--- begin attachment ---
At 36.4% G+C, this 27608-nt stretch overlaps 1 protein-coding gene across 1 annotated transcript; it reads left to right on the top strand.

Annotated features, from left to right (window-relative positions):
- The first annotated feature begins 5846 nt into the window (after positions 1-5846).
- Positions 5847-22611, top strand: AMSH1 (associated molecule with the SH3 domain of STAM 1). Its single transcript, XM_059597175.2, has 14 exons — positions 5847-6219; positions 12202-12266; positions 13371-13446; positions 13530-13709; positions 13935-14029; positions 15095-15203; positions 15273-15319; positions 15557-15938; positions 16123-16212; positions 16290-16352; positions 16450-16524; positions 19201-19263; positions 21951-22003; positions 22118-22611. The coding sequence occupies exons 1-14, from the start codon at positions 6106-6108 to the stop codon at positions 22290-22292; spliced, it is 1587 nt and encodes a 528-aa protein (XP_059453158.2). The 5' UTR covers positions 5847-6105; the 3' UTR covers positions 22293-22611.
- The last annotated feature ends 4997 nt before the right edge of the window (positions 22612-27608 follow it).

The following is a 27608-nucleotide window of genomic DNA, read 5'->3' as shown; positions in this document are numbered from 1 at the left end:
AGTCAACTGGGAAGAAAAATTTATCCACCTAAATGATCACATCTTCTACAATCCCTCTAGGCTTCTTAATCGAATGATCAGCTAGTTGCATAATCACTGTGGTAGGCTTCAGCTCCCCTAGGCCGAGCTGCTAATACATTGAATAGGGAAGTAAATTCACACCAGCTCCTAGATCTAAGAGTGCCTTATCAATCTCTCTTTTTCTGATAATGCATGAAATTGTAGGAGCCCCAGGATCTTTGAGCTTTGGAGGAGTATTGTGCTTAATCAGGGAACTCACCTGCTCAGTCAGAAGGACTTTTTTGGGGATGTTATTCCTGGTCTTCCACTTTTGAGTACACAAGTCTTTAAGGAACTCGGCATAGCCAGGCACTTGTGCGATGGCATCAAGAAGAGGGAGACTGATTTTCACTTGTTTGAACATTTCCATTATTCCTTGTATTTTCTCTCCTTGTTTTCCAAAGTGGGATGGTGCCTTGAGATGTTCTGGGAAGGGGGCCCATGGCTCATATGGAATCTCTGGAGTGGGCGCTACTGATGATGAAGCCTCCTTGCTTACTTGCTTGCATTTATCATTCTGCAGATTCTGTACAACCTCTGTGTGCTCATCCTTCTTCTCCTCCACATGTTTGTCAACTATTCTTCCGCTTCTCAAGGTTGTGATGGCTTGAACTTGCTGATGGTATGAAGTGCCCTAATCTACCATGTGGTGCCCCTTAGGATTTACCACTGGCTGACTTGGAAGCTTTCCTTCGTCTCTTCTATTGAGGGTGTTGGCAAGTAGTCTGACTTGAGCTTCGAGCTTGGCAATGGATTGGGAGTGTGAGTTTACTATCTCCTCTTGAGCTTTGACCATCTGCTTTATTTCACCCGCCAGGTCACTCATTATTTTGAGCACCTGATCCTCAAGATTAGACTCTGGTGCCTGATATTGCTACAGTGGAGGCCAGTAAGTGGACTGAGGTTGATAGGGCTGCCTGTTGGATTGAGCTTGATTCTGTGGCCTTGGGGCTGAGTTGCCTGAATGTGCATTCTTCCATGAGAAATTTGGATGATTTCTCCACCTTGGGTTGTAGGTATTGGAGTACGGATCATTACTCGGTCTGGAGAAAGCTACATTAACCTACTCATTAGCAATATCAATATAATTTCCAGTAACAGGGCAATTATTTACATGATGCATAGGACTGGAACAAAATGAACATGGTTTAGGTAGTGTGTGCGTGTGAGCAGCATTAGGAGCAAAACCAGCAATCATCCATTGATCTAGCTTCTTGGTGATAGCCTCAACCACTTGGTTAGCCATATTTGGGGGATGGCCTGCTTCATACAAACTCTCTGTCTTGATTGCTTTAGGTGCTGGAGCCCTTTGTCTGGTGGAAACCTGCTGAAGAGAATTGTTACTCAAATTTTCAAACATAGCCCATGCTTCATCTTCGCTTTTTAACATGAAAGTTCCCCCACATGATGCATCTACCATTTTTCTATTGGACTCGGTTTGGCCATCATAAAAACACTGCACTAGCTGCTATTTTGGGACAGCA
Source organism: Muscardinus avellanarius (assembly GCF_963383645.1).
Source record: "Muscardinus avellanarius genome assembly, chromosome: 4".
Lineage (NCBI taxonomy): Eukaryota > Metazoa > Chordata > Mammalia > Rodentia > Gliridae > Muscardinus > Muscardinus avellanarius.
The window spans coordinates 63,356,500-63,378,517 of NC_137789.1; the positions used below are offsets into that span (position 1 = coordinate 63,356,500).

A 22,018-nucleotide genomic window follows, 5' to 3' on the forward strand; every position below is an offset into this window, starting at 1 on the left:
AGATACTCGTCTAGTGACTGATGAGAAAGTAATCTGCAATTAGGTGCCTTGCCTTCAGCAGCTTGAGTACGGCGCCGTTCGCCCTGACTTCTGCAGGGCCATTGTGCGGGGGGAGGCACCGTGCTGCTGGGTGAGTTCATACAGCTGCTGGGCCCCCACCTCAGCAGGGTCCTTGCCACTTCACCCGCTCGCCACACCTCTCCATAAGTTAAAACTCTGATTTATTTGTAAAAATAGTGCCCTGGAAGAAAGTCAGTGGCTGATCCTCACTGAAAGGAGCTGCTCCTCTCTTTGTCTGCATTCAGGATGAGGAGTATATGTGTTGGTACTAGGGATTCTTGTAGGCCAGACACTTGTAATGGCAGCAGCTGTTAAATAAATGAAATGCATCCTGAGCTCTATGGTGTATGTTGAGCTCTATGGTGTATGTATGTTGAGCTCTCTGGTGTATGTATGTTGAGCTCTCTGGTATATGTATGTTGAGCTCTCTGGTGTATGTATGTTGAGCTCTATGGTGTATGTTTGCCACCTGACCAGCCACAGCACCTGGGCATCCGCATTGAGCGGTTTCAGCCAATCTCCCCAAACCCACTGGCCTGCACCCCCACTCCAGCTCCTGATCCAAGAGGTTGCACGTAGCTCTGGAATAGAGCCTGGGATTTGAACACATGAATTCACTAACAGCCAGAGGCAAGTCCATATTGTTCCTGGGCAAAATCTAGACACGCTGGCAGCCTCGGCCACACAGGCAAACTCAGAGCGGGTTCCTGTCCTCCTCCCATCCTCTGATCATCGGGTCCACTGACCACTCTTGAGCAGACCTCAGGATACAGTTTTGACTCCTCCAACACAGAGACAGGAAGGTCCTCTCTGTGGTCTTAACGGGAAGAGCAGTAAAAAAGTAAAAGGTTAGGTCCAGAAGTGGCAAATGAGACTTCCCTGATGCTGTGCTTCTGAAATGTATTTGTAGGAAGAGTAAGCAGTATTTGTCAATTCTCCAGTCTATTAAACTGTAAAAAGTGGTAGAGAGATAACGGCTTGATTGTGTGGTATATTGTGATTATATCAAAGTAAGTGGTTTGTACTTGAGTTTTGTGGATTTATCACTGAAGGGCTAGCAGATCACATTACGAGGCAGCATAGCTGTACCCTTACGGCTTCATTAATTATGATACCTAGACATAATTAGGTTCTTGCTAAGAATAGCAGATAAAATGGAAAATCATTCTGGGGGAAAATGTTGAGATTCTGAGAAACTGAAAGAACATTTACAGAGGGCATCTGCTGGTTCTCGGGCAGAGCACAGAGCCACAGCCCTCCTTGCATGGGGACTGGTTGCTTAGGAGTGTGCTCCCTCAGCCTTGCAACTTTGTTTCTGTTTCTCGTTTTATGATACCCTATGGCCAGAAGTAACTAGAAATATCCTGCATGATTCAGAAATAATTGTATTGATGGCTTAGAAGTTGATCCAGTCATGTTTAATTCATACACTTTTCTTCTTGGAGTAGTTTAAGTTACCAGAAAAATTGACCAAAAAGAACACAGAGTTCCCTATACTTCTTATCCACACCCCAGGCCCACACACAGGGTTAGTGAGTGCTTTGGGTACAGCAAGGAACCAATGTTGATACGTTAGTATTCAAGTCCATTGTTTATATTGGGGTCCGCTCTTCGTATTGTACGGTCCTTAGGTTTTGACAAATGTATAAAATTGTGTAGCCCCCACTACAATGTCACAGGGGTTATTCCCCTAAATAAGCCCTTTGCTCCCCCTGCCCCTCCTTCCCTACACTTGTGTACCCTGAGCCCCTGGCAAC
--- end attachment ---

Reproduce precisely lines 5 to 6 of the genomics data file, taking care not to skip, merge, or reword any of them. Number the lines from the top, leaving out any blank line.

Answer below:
- The last annotated feature ends 4997 nt before the right edge of the window (positions 22612-27608 follow it).

The following is a 27608-nucleotide window of genomic DNA, read 5'->3' as shown; positions in this document are numbered from 1 at the left end: